In the absence of this, Igoli 2002 was placed on the defensive within the broader alliance from the beginning. Instead of mobilising and inspiring millions of Johannesburg residents, it has had to fall back on bureaucratic measures for enforcement, and on a private sector supported media, with its own agenda, for the hard-sell.

A second (and another typically managerialist) problem has been the tendency to confuse the inclusive elaboration of a vision for the city (within the ANC, the alliance, and broad popular movement) with labour relations bargaining. Insofar as the GJMC has consulted, it has too often been at the Bargaining Chamber. Clearly, there are matters that require employer-employee negotiations, but it is disingenuous to complain that "unions are not seeing the wider picture", when strategic political discussion is forced into a narrow (and often conflictual) labour relations mould. The alliance between the ANC and COSATU is, in the first place, a political alliance based on a shared strategic vision of national democratic revolution. To reduce this alliance to a management-employee relationship is a dangerous delusion. To surpass the current problems, requires political leadership from the ANC, the SACP, and, indeed, COSATU.

From the start the SACP, guided by the Party`s Gauteng Provincial Executive Committee, has sought to engage constructively but critically with the Igoli 2002 proposals. In the course of this engagement, some important progress has been made around the vision of transformation for the city. Plans to privatise the Fresh Produce Market have been stalled, for the moment, pending further discussion. There is an acceptance, in line with the SACP`s struggle to de-commodify basic needs, that a basic survival level of water will be supplied free to all households, on the basis of a stepped tariff system. There are also indications that, at the provincial level, some progress is being made to ensure that core utilities will not fall out of the public sector.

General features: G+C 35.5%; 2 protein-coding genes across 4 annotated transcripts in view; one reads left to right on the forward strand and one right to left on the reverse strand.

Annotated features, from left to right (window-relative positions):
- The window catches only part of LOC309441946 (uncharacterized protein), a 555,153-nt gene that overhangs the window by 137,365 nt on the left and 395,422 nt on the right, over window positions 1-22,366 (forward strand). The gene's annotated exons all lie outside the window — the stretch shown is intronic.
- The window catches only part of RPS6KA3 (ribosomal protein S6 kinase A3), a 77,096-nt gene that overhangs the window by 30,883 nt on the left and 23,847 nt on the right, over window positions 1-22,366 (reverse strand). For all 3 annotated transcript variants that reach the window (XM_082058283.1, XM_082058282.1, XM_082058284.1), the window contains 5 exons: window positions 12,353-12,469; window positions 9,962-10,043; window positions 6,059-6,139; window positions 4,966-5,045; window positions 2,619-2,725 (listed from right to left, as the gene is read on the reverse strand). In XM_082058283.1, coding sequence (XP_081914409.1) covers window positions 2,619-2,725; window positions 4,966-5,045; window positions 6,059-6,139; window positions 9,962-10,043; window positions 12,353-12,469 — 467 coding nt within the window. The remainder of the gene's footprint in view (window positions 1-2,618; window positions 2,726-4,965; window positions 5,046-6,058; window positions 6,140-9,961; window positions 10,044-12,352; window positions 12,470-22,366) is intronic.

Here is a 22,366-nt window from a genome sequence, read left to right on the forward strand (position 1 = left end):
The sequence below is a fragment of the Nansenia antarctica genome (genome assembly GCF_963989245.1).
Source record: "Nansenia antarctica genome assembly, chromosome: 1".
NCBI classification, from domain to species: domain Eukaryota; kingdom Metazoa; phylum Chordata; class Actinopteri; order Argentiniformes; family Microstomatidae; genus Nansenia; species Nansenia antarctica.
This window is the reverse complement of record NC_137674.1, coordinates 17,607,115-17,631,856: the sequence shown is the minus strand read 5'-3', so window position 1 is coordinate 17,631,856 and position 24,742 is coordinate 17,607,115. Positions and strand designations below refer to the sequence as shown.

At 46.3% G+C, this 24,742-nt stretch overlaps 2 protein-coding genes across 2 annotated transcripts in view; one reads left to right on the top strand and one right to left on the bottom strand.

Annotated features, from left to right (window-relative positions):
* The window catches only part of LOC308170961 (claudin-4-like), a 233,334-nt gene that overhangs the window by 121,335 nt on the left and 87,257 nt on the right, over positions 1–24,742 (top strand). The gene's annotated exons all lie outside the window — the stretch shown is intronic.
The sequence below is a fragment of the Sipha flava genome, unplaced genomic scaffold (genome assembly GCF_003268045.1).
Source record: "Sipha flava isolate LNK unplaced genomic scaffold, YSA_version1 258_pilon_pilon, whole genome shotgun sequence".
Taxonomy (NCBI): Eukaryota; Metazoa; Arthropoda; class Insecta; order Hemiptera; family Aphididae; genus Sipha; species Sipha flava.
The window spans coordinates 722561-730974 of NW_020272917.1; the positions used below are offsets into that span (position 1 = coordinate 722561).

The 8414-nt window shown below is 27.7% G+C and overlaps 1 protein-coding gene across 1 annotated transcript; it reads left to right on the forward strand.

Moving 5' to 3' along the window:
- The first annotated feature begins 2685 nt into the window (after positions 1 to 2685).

But the inept manner in which the whole process has been handled since February 1999 has caused real damage. Entrenched positions have been adopted, defensively. Defensivism has corroded traditions of debate within our movement. Discussion and consultation, in which the real pros and cons of different choices are honestly laid on the table, have often been displaced by management-style Microsoft Powerpoint overhead presentations ("transparencies instead of transparency"). The importance of mobilising our own mass forces gets displaced by institutional reform ("organograms instead of organisation"). Popular opposition to the plan is even worn like a badge for potential private sector investors to admire - "you see, we really mean business, we will see this thing through regardless". Toughness starts to become an end in itself, hawkers are bundled off Braamfontein pavements on the grounds that they are obstructing pedestrians (as if their survival did not depend on pedestrians), or on the grounds that they are selling "pirated goods". If they are selling pirated goods, then prosecute them for that, but the TV cameras showed lots of bananas and apples getting confiscated.